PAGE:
In northern Homs, Doctors Without Borders/Médecins Sans Frontières (MSF) supports all of the medical facilities in the area, a total of eight field hospitals and three medical points. In this area some 350,000 people have been living under siege for more than a year. Barrel bombs and clashes on several front lines are the daily reality, and there are severe shortages of water, electricity and basic food supplies.
MSF is the only international organization supporting the Syrian medical networks in northern Homs, providing approximately 50 percent of what the facilities need in terms of medicine and consumables. Today, because of the combination of high needs and the lack of regular support available to these facilities, MSF is aiming to scale up its assistance to 80 percent of some of these hospitals’ needs in the coming months.
Doctor E. is a surgeon in one of the field hospitals in northern Homs.
When I say that our village is relatively safe it means that we expect regular, but not daily, airstrikes. Last week a school run by volunteers nearby was destroyed when it was hit by shelling. The impact shattered the glass windows in our hospital, and we immediately transferred patients to the basement. We are caught between two active front lines and when other field hospitals are stretched, they send us the wounded. They arrive in normal cars, because no one has enough fuel to run ambulances.
Being under siege is like an endless night – a night that we’ve learned can get darker and darker. We have run out of basic food and medicine supplies so many times, we try very hard to keep a little extra. We are getting more and more organized; as much as possible we try to plan consumption rates of key medical items. There is an organization that covers some limited salaries and running costs like fuels and maintenance. Only MSF provides us with medicine, and whenever possible we try to stockpile. But within the north Homs area, there are zones that are under even more intense siege – like al-Houleh – and there it is impossible to stock anything. The situation is not as improvised as it used to be – four years have passed. This is going to last a while.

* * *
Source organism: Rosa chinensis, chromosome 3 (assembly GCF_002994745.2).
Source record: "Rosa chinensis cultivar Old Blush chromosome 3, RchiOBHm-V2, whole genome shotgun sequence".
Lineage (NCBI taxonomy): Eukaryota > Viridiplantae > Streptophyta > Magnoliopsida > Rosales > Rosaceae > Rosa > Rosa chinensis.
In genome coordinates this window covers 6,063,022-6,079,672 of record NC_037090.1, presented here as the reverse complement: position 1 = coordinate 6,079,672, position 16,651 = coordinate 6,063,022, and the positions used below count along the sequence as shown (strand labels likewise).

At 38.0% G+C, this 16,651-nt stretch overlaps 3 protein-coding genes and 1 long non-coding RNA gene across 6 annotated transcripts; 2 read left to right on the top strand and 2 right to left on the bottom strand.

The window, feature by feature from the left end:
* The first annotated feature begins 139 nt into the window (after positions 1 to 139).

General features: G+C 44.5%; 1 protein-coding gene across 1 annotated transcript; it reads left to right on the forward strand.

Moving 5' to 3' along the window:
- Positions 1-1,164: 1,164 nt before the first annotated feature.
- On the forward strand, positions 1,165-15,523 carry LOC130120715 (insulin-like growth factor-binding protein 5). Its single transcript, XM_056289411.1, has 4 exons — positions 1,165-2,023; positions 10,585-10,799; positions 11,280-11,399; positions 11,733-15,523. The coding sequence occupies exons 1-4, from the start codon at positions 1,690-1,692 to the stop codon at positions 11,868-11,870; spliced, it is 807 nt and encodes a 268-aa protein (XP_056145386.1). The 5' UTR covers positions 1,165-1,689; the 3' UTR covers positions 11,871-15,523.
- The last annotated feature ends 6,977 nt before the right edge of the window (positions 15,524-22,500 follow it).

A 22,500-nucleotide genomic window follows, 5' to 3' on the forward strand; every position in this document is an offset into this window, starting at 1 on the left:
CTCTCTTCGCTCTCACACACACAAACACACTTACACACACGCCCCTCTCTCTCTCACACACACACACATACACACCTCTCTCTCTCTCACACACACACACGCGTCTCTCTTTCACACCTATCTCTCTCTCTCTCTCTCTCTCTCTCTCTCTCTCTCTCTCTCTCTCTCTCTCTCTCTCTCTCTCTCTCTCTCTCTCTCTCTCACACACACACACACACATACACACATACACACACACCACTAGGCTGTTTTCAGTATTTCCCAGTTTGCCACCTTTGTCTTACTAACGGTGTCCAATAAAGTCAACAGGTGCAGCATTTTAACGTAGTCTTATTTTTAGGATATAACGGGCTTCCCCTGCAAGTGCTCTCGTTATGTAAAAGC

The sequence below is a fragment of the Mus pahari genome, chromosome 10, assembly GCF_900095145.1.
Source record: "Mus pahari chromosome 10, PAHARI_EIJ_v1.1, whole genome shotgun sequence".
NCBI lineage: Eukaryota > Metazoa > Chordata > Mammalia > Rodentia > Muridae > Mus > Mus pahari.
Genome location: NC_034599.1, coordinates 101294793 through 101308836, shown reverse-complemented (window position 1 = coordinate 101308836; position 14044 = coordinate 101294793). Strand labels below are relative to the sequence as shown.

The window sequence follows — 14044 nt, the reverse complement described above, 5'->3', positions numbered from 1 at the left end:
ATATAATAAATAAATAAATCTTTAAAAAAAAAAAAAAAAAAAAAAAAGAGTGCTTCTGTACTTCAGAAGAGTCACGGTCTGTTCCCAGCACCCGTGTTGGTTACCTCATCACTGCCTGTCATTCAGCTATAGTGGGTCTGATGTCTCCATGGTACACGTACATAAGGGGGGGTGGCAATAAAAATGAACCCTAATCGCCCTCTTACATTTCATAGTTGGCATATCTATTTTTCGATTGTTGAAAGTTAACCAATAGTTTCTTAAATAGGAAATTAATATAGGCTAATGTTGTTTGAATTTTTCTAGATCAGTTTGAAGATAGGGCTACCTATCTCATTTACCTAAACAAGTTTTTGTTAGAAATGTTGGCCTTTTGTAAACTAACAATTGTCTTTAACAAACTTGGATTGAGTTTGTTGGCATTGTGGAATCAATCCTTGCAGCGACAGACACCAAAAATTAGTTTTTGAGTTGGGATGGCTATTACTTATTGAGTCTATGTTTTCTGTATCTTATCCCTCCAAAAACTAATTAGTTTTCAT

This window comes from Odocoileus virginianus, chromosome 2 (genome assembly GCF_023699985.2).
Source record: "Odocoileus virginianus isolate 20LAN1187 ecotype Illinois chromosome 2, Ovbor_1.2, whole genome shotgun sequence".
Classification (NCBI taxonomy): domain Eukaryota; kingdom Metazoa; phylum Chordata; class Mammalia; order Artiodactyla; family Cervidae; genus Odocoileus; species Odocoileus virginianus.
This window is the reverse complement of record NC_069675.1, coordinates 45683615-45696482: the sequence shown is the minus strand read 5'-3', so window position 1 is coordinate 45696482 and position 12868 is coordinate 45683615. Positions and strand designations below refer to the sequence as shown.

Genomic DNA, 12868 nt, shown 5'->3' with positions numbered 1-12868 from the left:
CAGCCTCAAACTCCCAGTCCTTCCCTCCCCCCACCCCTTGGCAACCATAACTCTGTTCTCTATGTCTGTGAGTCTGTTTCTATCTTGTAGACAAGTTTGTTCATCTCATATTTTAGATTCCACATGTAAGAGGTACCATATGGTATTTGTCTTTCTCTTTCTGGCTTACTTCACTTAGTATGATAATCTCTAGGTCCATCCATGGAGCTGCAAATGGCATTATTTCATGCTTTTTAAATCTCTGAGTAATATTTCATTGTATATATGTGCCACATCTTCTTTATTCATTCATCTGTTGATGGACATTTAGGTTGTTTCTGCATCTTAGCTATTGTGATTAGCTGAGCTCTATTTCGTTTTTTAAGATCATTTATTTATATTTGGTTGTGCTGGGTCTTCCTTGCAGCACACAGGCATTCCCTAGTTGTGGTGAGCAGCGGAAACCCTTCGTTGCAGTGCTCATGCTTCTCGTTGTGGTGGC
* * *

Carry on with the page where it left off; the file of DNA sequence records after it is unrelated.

Our village is overwhelmed with thousands of displaced people from all over Homs. They ran away from death, but are now under siege. Our small field hospital was set up to treat the wounded, but with time and because of the siege we now see many children, pregnant mothers and elderly patients. It’s too dangerous to cross the checkpoints to government hospitals, and many of our patients would rather take the chance of the limited treatment available in north Homs than risk the journey. There are lots of gaps: maternal healthcare is very limited, and there are only two orthopedic and four general surgeons for around 350,000 people. I’m a general surgeon myself and we rotate among the few field hospitals in north Homs, wherever we are needed, working long hours for very little pay.
Many tireless volunteers support the running of the field hospitals. They don’t have degrees, but they have war experience. I would give them all diplomas if I could. It’s impossible for us to get medicine in any official way. Even basic supplies are scarce, so we started making our own handmade gauze. We make very little, but it’s better than nothing. Blood bags and anesthetics are virtually impossible to procure; people risk their lives to carry small amounts. Vaccinations used to be allowed in, but for the past four months even this wasn’t possible.
Flour and yeast are forbidden; the checkpoints allow eight loaves of bread at a time. We use whatever grains are available – it no longer tastes like bread but we eat it. Whatever is available on the market is so expensive, up to four or five times what it used to cost before the war. Even those who had a little money before don’t have much left now. Electricity and clean water are considered luxuries.
All of us here are living under great pressure. I haven’t left this area in more than three years – you can’t imagine how that feels. I have three children, but I don’t see them enough. I’m like a robot, working day and night, and when I can I go home to my family.
The violence has forced so many people to lead entire lives underground; schools, hospitals [and] homes are all below ground level. Our home is on the second floor and only last Thursday the building was hit by shelling. Fear is dictating our lives, but while I’m alive I choose to live above ground.
This article originally appeared on the Doctors Without Borders website.